Pollard, AJ: Edward IV, The Summer King (Penguin Monarchs) (Allen Lane: London, 2016)
It happens in the best of families. Royalty is often an accident of birth, and doesn’t guarantee fitness for rule, as we’ve seen in the exploits of Henry VI and Edward II – weak sons of strong fathers.
Fair’s fair: if you think it is important for me to learn what a ‘360 No-Scope’ is, why can’t you get a grasp on similes and metaphors?
BE MORE LIONEL MESSI, STUDENTS …
Today’s quote is taken from: David Crystal, Think On My Words – Exploring Shakespeare’s Language (Cambridge Uiversity Press: Cambridge, 2008)
To my knowledge, the displays in my classroom had been up since 2012/13 – until this week, at least.
The non-existent magic money tree has been given a shake, and someone in the school has now been given paid time to do this for us. It’s a bit bizarre, given we’ve had to do it ourselves, unpaid, in the past, which is part of the reason I didn’t bother. Continuing the general thrust of this post, I felt that making me choose between covering my back by marking students’ work or prettifying the walls was an Rq. See what I did there?
It often takes something (we consider) sub-human to remind us of our humanity …
‘… you people wouldn’t believe. Attack ships on fire off the shoulder of Orion. I watched C-beams glitter in the dark near the Tannhäuser Gate. All those moments will be lost in time, like tears in rain.
Time to die.’
Not that you needed me to complete the speech, I dare say … I’m also guessing you want to watch it again (I had to), so here it is.
The weekend brings an exciting reward for my ‘holiday’ week’s hard marking. On consecutive nights I’ll be watching Bladerunner: The Final Cut, and then Bladerunner 2049. And I’ve got my tattered copy of Philip K Dick‘s ‘Do Androids Dream of Electric Sheep‘ (1968) out – the first non-Shakespeare/EMP book I have read in weeks, or perhaps even months …
Yet there is, because there always is, an opportunity for me to connect to Shakespeare.
(subtitled, far too obviously for the UK football fans amongst us, ‘who ate all the pies?’)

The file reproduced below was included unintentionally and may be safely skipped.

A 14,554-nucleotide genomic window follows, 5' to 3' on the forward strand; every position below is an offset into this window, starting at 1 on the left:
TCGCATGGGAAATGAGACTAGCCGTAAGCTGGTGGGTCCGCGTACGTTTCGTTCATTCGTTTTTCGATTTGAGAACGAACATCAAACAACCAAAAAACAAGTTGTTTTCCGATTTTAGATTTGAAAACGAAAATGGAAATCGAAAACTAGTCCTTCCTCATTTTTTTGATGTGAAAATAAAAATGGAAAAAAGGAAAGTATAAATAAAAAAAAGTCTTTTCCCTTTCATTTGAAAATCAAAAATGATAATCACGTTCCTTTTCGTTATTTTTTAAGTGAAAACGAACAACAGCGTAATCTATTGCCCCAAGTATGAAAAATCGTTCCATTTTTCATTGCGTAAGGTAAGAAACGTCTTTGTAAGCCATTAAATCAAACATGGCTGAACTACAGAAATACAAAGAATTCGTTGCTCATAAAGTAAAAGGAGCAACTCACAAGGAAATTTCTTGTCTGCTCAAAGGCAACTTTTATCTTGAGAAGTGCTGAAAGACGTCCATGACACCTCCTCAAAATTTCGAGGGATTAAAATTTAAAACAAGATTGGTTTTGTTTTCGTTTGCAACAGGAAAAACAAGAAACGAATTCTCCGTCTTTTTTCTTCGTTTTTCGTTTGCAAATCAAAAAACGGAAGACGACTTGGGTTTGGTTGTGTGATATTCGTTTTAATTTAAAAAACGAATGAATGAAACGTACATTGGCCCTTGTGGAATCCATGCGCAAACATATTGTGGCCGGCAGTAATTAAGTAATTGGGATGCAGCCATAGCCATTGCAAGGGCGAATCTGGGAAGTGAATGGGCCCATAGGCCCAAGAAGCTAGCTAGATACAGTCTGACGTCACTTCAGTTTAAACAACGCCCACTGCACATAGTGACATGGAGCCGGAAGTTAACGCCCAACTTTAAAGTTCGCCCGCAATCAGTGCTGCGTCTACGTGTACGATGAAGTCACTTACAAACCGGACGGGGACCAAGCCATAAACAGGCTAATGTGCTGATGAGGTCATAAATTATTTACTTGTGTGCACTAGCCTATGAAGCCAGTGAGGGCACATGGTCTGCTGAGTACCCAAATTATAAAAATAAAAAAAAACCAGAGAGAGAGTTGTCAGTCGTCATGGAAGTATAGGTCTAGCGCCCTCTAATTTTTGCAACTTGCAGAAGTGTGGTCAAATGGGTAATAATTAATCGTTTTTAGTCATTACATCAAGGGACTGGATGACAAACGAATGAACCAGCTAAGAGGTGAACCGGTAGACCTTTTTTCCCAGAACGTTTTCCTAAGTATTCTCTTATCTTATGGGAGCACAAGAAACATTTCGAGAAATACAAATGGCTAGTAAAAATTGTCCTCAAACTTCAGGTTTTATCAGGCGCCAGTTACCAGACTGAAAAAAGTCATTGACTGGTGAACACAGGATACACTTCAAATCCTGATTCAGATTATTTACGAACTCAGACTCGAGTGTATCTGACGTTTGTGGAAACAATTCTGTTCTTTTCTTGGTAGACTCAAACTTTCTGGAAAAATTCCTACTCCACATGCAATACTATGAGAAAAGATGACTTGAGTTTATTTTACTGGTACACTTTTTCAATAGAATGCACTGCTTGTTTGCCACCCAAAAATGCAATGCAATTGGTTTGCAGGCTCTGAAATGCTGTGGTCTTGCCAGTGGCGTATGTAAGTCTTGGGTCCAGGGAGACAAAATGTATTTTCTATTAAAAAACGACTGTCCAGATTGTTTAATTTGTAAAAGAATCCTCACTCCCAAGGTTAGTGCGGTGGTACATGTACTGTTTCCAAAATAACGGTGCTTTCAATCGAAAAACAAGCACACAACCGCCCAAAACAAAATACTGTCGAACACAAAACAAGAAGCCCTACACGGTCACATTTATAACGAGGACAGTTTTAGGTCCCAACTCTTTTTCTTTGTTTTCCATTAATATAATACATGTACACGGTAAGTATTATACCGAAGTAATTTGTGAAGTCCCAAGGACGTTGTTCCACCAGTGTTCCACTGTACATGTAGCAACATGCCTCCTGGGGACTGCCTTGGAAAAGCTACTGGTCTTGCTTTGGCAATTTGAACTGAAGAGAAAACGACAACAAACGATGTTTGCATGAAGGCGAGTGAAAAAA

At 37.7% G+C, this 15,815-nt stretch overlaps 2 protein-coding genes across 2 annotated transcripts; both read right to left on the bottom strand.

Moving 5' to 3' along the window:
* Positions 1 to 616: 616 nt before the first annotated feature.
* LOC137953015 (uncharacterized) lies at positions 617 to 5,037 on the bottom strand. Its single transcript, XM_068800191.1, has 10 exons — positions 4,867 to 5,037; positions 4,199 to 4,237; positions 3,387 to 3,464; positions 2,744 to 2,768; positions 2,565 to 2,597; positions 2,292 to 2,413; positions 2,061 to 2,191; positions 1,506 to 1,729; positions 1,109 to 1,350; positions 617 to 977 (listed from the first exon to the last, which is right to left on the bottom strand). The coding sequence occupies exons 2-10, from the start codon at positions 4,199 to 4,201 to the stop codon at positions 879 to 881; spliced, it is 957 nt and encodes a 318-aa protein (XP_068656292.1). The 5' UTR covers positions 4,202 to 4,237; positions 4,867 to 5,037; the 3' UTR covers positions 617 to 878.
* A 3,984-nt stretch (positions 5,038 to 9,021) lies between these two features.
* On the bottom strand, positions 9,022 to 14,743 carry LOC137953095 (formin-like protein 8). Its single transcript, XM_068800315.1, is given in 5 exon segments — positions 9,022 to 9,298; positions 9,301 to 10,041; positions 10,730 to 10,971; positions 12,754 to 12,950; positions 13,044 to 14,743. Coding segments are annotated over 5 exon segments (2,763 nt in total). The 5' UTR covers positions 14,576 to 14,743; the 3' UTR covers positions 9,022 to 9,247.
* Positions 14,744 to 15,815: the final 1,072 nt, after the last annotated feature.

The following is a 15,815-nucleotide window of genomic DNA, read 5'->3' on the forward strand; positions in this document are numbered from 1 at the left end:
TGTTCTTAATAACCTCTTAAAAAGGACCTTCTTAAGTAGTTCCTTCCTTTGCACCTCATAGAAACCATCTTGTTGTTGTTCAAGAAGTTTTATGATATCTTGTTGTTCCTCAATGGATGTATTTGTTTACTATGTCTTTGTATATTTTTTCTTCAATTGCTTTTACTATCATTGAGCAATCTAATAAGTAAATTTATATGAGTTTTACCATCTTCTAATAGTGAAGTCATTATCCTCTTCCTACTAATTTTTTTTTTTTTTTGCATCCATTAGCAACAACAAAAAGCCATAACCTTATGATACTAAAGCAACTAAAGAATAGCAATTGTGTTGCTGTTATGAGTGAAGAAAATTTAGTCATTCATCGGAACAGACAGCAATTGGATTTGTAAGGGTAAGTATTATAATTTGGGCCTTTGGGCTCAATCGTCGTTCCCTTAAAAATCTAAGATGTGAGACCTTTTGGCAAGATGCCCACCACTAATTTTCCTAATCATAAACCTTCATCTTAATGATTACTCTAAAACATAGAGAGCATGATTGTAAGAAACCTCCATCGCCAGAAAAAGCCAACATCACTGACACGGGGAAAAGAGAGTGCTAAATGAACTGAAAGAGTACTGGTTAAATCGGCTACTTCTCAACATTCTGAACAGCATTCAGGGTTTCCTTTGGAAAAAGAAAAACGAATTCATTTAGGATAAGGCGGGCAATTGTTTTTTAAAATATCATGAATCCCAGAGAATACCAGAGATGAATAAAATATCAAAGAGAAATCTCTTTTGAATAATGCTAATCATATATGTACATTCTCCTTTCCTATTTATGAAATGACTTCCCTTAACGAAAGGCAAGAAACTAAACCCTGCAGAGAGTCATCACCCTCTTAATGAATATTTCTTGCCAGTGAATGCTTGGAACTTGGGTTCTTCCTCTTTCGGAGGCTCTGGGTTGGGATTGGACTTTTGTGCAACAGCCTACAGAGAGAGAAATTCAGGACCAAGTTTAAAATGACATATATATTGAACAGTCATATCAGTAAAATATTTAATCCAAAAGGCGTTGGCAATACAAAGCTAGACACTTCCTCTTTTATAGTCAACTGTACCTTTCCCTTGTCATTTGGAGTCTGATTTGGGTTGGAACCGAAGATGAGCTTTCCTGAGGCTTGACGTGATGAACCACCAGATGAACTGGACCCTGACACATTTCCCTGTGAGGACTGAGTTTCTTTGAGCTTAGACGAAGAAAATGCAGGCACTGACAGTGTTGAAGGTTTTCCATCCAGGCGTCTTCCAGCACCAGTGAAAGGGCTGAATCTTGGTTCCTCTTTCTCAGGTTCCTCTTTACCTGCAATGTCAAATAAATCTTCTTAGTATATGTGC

I warned you! I WARNED YOU! Did I warn you?
Yes, I did. And so did Francis Bacon. And Jonathan Bate. And Fredson Bowers. We all said that revenge was likely to spiral out of control, because once you lose your faith in the law, and in divine justice too, all bets are off. And because every stroke in the ‘rally of revenge‘ is that much harder, has that much more spin on it than the last. Let’s mix our metaphors again: in this particular poker game, someone, eventually, is going to see your stake and raise you with everything they’ve got, not caring any more whether they win or lose. The chips, and what they represent, are suddenly and utterly unimportant …
David Riggs: The World of Christopher Marlowe(Faber and Faber: London, 2004)
If you squint, you’ll see that this was one of the books I bought as retail therapy a short while back. I tackled this one first owing to my commitments to teach Edward II again this coming school year – I was hoping to get a few additional nuggets about Marlowe‘s private life.
The book has turned out to be an absolute revelation …
A running theme in the play is how Caesar’s assassination is going to be remembered and reenacted for centuries to come, so I drew the swimmers in modern clothes.
I had a ‘tense’ conversation with a Y10 lad today. He has about a week to work on a 5-minute or so presentation. The subject is entirely open to him, but it ought to be something he has sufficient interest in that he can produce a structured, coherent talk, with the ability to think on his feet and answer potentially tricky questions on it afterwards (if he wants to get a decent mark). It contributes towards his GCSE qualification under the new specification, and he could be asked to reprise the performance at our school’s ‘Work-Ready Day‘ in two weeks’ time: an important shop window for pupils to get noticed by major local employers, where talent HAS been ‘spotted’ in the past. And ‘scouted’. Despite the fact that the students would rather eat their own tongues than do the presentation once, let alone twice …